Republicans in the Legislature have proposed numerous bills to wrest away control of millions of federal acres. While the bills would likely draw protracted court battles, supporters believe it could bring billions of dollars to the state.
"I really don't care what it is, pass it," Bishop said of such efforts. "All I need is one arrow to get over the wall and hit its mark and we are OK. So as many as you shoot, fine."
He showed maps of how little private land exists in Utah, compared to several Eastern states. He said many Easterners say that is interesting, but do not understand that it means Utah is limited on how it can use or tax lands to raise money for schools.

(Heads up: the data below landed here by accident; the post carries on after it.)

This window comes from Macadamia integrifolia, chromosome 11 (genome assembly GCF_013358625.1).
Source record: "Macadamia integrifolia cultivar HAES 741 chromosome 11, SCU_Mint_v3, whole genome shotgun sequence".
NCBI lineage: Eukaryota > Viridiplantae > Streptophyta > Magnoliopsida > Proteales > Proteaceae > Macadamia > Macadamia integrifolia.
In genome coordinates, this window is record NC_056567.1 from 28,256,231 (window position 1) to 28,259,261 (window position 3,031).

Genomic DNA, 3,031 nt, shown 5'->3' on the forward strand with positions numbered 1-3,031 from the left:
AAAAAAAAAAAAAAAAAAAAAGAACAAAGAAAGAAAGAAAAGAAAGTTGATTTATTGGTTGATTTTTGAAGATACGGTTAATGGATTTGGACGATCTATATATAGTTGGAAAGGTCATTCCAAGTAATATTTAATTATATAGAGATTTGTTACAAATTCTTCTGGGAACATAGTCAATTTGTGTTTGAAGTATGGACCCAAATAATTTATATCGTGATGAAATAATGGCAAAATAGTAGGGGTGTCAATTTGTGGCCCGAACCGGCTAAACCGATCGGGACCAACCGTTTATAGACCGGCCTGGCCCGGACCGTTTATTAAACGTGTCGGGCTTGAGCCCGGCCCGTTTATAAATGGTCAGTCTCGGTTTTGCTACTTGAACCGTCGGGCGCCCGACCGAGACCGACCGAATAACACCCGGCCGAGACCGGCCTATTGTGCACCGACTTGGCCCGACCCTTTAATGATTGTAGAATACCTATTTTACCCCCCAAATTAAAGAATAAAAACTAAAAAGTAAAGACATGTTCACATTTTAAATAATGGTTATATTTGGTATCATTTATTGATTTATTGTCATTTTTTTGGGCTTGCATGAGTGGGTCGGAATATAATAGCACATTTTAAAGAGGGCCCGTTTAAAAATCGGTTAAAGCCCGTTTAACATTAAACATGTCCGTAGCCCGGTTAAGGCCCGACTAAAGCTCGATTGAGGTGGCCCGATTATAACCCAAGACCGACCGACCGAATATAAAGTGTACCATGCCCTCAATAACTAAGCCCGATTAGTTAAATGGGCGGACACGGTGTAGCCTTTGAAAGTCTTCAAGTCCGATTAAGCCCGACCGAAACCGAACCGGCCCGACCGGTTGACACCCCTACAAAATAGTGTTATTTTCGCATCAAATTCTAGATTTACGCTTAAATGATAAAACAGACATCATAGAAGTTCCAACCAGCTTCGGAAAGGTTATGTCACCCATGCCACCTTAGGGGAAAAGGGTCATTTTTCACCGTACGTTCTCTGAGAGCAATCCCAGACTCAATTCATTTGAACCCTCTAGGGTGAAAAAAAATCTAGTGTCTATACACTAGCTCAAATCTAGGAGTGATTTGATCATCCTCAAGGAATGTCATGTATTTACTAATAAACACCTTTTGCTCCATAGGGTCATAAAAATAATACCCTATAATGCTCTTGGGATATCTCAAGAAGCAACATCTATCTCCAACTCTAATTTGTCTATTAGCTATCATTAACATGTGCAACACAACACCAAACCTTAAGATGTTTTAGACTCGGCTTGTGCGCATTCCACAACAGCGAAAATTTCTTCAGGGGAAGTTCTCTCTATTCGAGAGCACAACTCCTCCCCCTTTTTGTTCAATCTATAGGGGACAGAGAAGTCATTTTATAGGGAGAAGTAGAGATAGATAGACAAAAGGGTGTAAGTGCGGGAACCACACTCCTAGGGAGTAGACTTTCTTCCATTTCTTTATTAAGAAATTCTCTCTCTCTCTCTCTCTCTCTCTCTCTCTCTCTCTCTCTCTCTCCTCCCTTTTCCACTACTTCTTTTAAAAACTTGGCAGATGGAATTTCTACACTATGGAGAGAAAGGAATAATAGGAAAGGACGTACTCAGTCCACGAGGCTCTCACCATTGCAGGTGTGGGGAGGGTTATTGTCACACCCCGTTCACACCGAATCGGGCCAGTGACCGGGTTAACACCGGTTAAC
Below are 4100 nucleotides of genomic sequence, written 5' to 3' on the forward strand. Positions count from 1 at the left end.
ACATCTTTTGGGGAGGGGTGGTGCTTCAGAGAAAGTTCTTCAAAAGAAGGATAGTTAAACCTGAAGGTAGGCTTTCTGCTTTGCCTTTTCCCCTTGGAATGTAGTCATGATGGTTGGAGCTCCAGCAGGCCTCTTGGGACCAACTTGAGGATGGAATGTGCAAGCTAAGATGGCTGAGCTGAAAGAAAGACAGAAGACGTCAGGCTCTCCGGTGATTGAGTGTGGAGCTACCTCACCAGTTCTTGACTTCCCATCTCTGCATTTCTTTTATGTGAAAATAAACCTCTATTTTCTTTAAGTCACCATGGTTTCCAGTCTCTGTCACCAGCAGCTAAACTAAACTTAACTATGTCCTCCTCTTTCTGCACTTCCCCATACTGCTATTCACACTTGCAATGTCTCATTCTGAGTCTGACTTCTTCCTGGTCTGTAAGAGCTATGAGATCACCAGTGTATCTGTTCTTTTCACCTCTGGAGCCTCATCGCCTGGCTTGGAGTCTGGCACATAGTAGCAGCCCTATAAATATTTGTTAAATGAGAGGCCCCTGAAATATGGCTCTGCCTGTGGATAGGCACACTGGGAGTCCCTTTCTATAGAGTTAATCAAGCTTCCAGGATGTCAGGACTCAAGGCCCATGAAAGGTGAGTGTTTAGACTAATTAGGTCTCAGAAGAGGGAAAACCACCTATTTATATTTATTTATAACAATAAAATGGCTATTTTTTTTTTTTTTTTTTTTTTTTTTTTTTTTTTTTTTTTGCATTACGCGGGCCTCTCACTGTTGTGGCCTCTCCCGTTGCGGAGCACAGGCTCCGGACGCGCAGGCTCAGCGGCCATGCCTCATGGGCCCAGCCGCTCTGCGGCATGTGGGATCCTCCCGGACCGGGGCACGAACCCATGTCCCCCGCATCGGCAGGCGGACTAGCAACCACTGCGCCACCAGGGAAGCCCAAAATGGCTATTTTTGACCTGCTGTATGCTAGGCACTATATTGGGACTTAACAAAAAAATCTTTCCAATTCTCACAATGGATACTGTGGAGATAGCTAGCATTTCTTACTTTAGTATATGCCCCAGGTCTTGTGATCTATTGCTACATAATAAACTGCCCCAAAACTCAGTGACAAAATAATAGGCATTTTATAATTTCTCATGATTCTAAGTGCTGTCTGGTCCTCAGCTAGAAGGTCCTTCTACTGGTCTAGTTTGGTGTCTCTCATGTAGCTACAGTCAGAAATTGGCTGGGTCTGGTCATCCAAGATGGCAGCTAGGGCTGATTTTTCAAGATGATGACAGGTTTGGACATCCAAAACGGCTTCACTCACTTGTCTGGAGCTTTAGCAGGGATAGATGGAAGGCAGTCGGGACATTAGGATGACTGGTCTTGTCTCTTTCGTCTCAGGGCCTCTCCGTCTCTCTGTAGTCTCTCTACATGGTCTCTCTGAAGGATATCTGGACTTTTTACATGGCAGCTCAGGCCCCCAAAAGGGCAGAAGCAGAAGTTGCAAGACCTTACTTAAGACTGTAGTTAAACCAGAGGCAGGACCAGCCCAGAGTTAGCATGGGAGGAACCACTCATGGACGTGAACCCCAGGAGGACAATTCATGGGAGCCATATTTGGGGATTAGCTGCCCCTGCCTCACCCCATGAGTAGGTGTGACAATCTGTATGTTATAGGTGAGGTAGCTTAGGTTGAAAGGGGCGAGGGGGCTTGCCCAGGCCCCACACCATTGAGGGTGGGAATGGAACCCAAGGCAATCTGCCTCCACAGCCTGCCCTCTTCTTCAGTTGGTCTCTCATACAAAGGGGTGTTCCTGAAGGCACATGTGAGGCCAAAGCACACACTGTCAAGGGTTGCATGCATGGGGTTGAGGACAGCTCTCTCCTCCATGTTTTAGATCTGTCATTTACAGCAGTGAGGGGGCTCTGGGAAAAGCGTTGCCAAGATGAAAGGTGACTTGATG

He said those message bills may drive home the issue's importance. "We are on verge of new paradigm shift," he said.
Bishop added that many in the East think public-land issues involve only national parks "with a pretty tree by a lake" and do not understand it also includes vast rangelands where oil, gas and other resources are often tied up unnecessarily by federal rules.